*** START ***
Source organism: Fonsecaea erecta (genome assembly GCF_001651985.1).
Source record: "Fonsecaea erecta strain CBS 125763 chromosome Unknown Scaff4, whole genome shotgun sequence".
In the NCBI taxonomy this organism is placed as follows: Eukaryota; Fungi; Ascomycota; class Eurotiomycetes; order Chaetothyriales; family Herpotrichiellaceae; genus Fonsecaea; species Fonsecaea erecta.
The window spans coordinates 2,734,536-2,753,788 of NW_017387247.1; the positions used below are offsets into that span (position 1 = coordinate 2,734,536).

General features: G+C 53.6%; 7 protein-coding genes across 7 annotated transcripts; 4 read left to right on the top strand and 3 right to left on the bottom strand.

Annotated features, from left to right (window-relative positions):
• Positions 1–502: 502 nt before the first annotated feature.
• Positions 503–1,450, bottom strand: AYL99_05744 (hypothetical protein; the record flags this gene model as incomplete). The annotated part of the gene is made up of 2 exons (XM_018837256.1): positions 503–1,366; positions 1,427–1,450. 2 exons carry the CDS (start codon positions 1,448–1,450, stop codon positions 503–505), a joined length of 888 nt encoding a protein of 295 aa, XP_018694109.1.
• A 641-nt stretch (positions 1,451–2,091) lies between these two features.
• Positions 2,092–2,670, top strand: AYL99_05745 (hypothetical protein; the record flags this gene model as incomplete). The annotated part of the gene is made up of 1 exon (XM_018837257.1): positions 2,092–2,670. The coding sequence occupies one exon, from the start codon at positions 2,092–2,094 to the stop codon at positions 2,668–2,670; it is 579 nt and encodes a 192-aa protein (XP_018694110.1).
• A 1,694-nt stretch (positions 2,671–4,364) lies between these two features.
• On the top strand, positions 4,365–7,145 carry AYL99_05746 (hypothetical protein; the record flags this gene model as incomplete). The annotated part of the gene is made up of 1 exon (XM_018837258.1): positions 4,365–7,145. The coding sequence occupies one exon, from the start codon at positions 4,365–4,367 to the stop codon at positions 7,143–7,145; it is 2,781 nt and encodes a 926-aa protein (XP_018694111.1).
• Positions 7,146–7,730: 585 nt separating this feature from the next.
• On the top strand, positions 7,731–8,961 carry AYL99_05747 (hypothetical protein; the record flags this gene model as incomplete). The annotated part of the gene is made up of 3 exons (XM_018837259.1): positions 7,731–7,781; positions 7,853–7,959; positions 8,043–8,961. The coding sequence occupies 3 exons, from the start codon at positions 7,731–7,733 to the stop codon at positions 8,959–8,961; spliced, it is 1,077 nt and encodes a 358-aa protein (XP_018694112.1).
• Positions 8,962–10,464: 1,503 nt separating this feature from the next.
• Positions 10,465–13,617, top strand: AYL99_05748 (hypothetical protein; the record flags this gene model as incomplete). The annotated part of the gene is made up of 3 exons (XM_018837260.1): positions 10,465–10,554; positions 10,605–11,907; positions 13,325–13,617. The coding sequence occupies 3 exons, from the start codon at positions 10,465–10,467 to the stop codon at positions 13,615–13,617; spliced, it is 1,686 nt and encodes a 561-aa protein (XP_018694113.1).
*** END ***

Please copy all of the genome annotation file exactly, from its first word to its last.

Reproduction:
Source organism: Fonsecaea erecta (genome assembly GCF_001651985.1).
Source record: "Fonsecaea erecta strain CBS 125763 chromosome Unknown Scaff4, whole genome shotgun sequence".
In the NCBI taxonomy this organism is placed as follows: Eukaryota; Fungi; Ascomycota; class Eurotiomycetes; order Chaetothyriales; family Herpotrichiellaceae; genus Fonsecaea; species Fonsecaea erecta.
The window spans coordinates 2,734,536-2,753,788 of NW_017387247.1; the positions used below are offsets into that span (position 1 = coordinate 2,734,536).

General features: G+C 53.6%; 7 protein-coding genes across 7 annotated transcripts; 4 read left to right on the top strand and 3 right to left on the bottom strand.

Annotated features, from left to right (window-relative positions):
• Positions 1–502: 502 nt before the first annotated feature.
• Positions 503–1,450, bottom strand: AYL99_05744 (hypothetical protein; the record flags this gene model as incomplete). The annotated part of the gene is made up of 2 exons (XM_018837256.1): positions 503–1,366; positions 1,427–1,450. 2 exons carry the CDS (start codon positions 1,448–1,450, stop codon positions 503–505), a joined length of 888 nt encoding a protein of 295 aa, XP_018694109.1.
• A 641-nt stretch (positions 1,451–2,091) lies between these two features.
• Positions 2,092–2,670, top strand: AYL99_05745 (hypothetical protein; the record flags this gene model as incomplete). The annotated part of the gene is made up of 1 exon (XM_018837257.1): positions 2,092–2,670. The coding sequence occupies one exon, from the start codon at positions 2,092–2,094 to the stop codon at positions 2,668–2,670; it is 579 nt and encodes a 192-aa protein (XP_018694110.1).
• A 1,694-nt stretch (positions 2,671–4,364) lies between these two features.
• On the top strand, positions 4,365–7,145 carry AYL99_05746 (hypothetical protein; the record flags this gene model as incomplete). The annotated part of the gene is made up of 1 exon (XM_018837258.1): positions 4,365–7,145. The coding sequence occupies one exon, from the start codon at positions 4,365–4,367 to the stop codon at positions 7,143–7,145; it is 2,781 nt and encodes a 926-aa protein (XP_018694111.1).
• Positions 7,146–7,730: 585 nt separating this feature from the next.
• On the top strand, positions 7,731–8,961 carry AYL99_05747 (hypothetical protein; the record flags this gene model as incomplete). The annotated part of the gene is made up of 3 exons (XM_018837259.1): positions 7,731–7,781; positions 7,853–7,959; positions 8,043–8,961. The coding sequence occupies 3 exons, from the start codon at positions 7,731–7,733 to the stop codon at positions 8,959–8,961; spliced, it is 1,077 nt and encodes a 358-aa protein (XP_018694112.1).
• Positions 8,962–10,464: 1,503 nt separating this feature from the next.
• Positions 10,465–13,617, top strand: AYL99_05748 (hypothetical protein; the record flags this gene model as incomplete). The annotated part of the gene is made up of 3 exons (XM_018837260.1): positions 10,465–10,554; positions 10,605–11,907; positions 13,325–13,617. The coding sequence occupies 3 exons, from the start codon at positions 10,465–10,467 to the stop codon at positions 13,615–13,617; spliced, it is 1,686 nt and encodes a 561-aa protein (XP_018694113.1).